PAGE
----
According to the American Academy of Pediatrics, up to 70% of children are quitting organized sports before the age of 13 due to emotional/mental health concerns, stress, burnout, and injury. Not only is the increase of early specialization causing issues in the short term, but many of these individuals are at higher risk for physical and psychological issues long term as well.
Recently, a fellow parent on my daughter's swim team stated that my daughter would need to "commit soon" if she wants to have a career as a swimmer. Coaches have told us that once a week wasn't enough to "get to the next level." My daughter is EIGHT. What sort of career does an eight-year-old have? And why does it matter what level she is? If she's happy and having fun, isn't that enough? She loves swimming, but she's not super competitive or driven; she simply loves being in the water. It's unfortunate to watch so many parents get notably upset at meets if their child doesn't win their event.
As parents, coaches, and community, how can we help children find enjoyment and balance in sports?
Set limits on how often they can practice each day and week and encourage extended time off to reduce physical strain and mental fatigue
Encourage children to explore new opportunities, such as less intense teams or trying out for a new sport or extracurricular activity.
Stress the importance of rest and recovery - ensure they get sufficient sleep, and eating enough calories to support a growing body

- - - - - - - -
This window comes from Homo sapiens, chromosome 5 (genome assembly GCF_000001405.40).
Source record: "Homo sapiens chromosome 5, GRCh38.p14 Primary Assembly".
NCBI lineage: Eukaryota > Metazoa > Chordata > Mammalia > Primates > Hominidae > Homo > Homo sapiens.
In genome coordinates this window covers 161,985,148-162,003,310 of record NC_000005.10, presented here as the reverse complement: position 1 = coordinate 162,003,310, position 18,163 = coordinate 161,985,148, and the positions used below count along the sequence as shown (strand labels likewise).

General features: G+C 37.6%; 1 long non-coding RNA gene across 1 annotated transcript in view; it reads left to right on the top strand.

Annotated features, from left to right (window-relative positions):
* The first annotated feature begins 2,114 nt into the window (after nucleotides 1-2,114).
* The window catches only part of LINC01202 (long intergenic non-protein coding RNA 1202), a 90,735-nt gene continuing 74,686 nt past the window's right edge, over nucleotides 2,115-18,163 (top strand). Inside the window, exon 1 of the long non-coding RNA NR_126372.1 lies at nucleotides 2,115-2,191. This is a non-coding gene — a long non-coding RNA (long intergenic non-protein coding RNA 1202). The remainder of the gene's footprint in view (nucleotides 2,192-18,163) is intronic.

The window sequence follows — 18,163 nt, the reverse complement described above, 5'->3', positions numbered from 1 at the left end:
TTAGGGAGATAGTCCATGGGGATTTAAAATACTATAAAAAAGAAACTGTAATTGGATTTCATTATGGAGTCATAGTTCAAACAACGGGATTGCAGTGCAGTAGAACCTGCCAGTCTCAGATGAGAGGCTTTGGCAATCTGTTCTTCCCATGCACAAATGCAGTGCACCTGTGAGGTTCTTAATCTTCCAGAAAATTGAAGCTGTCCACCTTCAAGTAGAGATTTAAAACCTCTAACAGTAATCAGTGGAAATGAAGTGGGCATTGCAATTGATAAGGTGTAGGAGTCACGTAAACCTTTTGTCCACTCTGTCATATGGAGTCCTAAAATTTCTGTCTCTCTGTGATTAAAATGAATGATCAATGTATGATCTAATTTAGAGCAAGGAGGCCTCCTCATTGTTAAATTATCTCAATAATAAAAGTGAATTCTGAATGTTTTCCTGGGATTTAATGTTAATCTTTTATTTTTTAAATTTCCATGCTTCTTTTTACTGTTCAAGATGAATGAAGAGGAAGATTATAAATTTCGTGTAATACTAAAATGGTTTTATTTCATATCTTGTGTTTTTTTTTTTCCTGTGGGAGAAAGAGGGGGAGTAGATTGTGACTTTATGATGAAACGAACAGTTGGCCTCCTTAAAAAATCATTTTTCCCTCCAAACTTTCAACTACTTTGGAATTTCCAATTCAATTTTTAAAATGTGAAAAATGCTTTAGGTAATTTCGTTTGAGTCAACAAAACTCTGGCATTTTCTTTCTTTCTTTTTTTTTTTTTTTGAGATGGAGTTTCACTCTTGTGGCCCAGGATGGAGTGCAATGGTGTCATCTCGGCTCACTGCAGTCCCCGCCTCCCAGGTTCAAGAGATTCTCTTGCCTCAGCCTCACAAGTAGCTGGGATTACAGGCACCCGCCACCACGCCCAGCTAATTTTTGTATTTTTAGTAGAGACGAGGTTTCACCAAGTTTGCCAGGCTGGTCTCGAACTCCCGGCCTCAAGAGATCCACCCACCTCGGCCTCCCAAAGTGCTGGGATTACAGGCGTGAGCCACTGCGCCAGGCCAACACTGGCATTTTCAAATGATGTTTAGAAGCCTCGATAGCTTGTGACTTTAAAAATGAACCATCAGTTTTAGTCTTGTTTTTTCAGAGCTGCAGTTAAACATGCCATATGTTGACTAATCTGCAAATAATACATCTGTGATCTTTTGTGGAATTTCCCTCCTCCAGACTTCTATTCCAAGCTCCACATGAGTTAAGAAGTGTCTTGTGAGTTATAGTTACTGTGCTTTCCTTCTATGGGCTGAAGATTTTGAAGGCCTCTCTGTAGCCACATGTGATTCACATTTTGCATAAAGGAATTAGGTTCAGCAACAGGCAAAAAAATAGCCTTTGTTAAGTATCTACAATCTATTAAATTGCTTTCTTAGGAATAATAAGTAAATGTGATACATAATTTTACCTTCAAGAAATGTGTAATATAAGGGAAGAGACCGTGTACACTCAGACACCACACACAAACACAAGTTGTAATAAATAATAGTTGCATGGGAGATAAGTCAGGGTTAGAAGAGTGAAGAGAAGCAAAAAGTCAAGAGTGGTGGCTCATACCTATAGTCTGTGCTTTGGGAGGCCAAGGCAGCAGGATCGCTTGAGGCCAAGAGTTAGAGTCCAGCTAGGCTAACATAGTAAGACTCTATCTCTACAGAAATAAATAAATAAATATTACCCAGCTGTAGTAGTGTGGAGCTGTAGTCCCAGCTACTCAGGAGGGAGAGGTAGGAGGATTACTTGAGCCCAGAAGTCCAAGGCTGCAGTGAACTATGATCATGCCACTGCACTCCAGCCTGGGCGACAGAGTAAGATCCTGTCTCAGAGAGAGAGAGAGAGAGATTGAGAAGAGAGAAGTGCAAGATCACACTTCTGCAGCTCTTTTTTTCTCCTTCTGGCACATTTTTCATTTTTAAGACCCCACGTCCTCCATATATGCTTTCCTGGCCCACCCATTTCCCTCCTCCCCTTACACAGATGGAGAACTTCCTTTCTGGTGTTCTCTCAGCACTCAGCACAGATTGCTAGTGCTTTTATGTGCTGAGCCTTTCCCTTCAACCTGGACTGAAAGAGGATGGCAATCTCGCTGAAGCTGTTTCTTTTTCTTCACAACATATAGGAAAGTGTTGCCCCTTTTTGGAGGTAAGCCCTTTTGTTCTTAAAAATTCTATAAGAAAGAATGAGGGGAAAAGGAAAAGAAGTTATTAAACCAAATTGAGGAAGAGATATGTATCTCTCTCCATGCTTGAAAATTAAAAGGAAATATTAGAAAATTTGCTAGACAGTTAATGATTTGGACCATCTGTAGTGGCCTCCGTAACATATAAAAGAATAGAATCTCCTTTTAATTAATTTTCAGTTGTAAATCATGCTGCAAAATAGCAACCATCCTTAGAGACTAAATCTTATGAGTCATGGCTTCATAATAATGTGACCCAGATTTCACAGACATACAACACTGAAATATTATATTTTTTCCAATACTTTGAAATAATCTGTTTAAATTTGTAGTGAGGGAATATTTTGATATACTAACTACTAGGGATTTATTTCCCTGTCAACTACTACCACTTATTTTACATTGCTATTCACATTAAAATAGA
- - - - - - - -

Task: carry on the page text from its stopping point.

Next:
Reiterate that they are more than their sport or activity and that their identity as an athlete is not the only part of "who" they are
Discuss the intangible benefits of sports such as character development, leadership, losing gracefully, supporting teammates and competitors, and work ethic
Designate regular days away from sports for time with family and friends to recharge and just back to having fun
Seek out medical professionals with experience working with youth. Don't hesitate to change who your child sees if you feel like it isn't a good fit.
Help your child understand the importance of strength training designed for their body and sport - it's more than just heavyweights and building muscles.
Teach them to speak up and to listen to their bodies - that it's OK to ask for a break, to share concerns about aches and pains, and to be honest about how they are doing as a whole person
Youth sports help children learn valuable communication skills, teamwork, the importance of commitment, and leadership. The health and wellness benefits through regular physical activity will promote well-rounded growth, development, and it will help reduce the risk of potential health concerns later in life. As parents and adults, it's our responsibility to create boundaries and recognized signs of injury, emotional strain, and burnout. If intervention is needed, encourage time off and seek advice from additional professionals with youth sports expertise. Youth sports should be fun, and the happiness shouldn't revolve around medals and accolades.